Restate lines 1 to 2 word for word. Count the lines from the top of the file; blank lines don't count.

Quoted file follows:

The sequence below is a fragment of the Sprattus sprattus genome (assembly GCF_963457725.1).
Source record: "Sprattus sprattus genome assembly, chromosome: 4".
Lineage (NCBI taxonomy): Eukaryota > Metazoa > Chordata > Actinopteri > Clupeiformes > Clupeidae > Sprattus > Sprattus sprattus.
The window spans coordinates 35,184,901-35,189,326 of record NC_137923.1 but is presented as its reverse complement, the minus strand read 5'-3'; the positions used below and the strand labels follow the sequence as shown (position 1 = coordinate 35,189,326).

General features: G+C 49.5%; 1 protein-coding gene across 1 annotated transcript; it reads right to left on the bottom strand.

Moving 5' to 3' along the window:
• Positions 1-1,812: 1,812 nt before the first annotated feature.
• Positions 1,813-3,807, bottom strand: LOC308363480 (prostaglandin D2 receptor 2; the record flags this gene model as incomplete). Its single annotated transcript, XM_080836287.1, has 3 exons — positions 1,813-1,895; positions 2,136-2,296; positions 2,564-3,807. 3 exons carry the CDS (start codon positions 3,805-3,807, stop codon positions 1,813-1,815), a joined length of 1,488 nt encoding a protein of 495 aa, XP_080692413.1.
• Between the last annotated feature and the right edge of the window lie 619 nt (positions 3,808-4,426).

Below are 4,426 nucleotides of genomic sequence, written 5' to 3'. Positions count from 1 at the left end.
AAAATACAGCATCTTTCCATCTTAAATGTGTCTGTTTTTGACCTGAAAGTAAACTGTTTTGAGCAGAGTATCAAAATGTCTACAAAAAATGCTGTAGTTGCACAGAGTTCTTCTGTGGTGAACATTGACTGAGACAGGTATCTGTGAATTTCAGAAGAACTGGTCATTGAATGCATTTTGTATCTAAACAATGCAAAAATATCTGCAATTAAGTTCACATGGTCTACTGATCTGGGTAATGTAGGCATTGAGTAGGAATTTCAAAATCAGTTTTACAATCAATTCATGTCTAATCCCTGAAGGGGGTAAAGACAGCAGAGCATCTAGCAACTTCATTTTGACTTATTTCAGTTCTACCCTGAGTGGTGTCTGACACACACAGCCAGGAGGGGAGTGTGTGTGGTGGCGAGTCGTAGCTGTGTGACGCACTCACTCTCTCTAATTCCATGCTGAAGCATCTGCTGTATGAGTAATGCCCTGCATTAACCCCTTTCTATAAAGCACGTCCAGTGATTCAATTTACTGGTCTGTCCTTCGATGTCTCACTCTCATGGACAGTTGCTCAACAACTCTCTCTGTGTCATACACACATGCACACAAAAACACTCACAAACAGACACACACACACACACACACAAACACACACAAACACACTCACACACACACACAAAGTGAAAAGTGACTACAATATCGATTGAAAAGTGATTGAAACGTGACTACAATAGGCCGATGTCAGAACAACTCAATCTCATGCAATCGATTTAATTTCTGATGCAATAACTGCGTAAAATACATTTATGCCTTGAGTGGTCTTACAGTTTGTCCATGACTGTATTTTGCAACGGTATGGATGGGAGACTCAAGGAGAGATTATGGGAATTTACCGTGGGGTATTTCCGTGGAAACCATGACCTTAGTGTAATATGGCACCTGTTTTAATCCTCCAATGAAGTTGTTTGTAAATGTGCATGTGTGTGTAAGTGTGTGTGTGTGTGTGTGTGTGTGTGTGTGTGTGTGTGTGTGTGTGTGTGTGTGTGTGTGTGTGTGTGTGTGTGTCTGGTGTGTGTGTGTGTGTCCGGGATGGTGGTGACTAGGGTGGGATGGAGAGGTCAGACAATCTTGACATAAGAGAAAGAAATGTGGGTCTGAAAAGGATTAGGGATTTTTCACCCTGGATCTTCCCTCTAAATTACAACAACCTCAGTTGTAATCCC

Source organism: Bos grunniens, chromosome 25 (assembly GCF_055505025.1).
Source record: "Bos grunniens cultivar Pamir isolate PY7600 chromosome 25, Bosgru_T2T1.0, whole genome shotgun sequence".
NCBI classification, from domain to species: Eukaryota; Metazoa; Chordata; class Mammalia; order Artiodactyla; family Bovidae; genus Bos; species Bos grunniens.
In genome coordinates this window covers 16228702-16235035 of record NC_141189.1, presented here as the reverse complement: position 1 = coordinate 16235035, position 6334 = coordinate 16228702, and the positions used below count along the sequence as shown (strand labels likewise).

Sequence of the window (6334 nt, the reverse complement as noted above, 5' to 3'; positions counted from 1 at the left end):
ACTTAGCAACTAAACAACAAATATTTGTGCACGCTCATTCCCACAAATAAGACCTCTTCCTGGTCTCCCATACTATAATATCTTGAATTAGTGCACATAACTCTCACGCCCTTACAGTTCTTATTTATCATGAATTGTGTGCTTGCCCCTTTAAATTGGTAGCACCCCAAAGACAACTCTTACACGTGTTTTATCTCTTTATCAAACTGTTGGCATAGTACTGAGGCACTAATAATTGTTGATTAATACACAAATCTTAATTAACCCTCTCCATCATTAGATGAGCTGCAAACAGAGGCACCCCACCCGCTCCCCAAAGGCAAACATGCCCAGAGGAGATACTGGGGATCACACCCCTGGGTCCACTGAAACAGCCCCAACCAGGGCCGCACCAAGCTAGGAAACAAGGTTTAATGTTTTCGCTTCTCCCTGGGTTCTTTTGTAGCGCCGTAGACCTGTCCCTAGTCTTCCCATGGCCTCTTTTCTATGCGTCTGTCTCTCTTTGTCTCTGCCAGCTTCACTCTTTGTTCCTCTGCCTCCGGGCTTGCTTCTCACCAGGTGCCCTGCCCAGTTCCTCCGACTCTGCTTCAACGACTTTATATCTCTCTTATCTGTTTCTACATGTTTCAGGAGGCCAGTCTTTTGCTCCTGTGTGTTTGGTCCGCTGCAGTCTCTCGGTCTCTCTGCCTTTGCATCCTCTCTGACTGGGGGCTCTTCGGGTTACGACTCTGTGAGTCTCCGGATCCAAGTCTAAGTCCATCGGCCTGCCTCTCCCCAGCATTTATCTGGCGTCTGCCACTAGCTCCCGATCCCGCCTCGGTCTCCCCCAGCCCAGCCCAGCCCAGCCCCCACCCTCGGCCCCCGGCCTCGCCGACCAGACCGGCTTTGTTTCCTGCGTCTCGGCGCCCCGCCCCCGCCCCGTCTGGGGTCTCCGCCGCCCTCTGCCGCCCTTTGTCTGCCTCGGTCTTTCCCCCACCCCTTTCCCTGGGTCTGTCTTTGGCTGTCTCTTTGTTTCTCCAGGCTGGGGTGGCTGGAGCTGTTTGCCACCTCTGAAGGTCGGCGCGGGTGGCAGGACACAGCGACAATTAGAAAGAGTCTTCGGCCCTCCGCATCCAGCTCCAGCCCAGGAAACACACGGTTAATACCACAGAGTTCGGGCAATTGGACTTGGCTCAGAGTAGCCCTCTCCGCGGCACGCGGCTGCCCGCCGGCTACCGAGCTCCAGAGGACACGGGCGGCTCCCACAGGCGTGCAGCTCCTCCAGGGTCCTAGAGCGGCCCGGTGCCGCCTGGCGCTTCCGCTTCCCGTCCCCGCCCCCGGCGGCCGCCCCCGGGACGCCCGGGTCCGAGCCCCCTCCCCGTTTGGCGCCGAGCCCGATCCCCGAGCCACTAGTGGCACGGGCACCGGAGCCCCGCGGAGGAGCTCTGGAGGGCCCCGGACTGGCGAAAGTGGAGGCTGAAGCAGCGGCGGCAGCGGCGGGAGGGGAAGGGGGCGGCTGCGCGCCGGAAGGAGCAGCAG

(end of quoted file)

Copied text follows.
The sequence below is a fragment of the Sprattus sprattus genome (assembly GCF_963457725.1).
Source record: "Sprattus sprattus genome assembly, chromosome: 4".